Nov 172011
 

I’m attracted to books that help people explore who they are. I’m also attracted to books that help people figure out what they want to do in life. Why? Well, because for years I struggled with what I wanted to do in life. How do you compete with the big dogs when you don’t even know which industry you belong in? Therein lies the conundrum.

When I applied to the University of Illinois, I didn’t know what I wanted to do. Then I was accepted. I went in general, major undeclared because I didn’t know who I was. I didn’t know what I was really good at. And there’s a huge difference between being good at something and then being really good.

The truth is I was afraid of choosing a career. I thought careers were forever and that once you chose one that was it – you had to follow through. There was no turning back. What if I failed? What if hated what I chose? I didn’t want to be one of those people stuck in a career they hated. I didn’t want to be one of those people waking up every day going to a job they despised. I was afraid of disappointing my parents, and worst of all, myself. I didn’t want to ruin my life. It was all rather terrifying.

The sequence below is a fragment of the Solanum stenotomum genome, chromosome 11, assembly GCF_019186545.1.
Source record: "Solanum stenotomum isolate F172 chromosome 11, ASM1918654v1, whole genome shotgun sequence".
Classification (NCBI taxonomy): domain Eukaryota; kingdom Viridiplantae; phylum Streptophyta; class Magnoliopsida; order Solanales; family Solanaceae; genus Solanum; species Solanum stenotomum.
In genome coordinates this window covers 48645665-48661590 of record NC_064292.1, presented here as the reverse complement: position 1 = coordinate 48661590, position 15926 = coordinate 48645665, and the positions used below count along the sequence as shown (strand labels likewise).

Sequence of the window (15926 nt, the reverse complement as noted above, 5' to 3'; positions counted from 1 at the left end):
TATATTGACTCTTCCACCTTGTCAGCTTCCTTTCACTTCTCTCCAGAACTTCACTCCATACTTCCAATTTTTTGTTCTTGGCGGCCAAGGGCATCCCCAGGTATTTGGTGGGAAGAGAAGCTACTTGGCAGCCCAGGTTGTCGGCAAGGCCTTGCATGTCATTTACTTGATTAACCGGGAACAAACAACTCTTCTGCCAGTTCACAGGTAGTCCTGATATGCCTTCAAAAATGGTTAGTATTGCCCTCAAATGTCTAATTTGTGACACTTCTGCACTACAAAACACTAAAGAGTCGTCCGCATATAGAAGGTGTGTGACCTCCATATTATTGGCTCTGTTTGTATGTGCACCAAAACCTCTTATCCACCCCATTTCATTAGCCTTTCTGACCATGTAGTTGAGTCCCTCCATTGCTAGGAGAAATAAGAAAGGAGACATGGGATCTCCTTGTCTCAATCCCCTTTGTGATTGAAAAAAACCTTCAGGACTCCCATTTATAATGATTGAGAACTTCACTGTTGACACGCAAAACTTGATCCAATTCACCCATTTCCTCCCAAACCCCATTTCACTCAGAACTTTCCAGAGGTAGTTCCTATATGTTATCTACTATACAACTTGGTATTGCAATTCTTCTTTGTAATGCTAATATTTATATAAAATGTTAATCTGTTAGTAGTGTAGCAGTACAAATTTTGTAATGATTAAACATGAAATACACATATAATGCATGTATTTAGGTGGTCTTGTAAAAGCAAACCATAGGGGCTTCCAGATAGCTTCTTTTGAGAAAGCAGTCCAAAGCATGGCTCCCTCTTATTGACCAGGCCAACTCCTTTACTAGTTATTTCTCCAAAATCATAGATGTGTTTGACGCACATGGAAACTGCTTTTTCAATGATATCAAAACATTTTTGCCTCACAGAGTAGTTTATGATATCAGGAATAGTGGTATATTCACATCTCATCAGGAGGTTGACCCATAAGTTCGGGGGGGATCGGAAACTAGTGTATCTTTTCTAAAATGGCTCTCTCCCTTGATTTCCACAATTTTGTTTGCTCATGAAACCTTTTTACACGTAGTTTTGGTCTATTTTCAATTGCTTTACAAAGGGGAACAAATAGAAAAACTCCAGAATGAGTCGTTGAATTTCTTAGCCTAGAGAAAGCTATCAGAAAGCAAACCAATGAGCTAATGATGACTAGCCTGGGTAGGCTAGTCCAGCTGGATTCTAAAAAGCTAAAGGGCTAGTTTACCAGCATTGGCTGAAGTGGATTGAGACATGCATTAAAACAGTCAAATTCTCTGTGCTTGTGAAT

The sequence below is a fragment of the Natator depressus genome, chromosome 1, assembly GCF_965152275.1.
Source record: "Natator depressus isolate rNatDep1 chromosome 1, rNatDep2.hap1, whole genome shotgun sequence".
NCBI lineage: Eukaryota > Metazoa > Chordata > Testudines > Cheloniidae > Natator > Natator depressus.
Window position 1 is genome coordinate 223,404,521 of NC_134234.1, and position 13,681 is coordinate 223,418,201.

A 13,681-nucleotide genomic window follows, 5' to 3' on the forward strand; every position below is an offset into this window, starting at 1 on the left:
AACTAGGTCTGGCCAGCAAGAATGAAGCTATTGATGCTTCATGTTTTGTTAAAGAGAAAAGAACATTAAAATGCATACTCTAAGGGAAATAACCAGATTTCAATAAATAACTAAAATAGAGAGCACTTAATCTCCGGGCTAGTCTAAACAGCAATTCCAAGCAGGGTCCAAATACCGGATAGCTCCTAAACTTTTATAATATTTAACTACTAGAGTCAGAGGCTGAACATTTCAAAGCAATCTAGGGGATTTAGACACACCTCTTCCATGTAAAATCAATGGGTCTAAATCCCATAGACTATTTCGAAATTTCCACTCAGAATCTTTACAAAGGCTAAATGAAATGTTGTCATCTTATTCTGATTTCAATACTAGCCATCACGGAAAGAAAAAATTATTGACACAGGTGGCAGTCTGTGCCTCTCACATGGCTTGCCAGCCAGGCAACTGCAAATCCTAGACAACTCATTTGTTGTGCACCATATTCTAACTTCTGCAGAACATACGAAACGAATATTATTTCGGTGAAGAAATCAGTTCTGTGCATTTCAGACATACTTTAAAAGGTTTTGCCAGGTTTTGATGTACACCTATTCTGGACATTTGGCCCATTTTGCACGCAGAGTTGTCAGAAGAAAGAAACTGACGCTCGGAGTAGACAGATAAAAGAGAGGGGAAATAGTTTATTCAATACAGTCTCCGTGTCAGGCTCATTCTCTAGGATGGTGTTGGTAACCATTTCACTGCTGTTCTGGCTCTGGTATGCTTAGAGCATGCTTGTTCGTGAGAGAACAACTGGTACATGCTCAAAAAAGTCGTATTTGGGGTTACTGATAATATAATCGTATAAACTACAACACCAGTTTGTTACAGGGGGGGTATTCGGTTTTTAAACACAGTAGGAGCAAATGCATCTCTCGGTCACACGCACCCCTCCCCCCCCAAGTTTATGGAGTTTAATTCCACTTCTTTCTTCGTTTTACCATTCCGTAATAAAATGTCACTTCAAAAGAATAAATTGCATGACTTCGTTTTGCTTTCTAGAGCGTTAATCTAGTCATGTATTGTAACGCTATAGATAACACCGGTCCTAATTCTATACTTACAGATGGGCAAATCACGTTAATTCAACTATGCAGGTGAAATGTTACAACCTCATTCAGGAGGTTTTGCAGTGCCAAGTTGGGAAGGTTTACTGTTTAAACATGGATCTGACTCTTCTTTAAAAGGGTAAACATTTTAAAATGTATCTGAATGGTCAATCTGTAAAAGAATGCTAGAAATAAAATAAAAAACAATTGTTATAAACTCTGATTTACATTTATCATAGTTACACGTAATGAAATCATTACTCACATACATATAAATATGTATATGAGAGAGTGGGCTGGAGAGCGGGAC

One day, I realized that nobody could help me choose what I wanted to do in life. No counselor, teacher, parent, or friend. I had to make my own decisions. I had to make some choices. Trying not to make the wrong choice was like treading lightly on a ground filled with land minds; agonizing and stressful.

I chose to major in English/rhetoric with a minor in communications. I didn’t realize until my junior year that I wanted to be a creative writer as well as a journalist, but it was too late. I wasted too much time taking a bunch of classes I didn’t need.

If I knew then, what I know now…

I love English and rhetoric, but there will always be a special place in my heart for journalism, media and communications. I love reporting. I love seeking out the truth. Now that I’m older, I can honestly say that not immediately declaring a major was a mistake. I should’ve double majored in Journalism and English right from the start.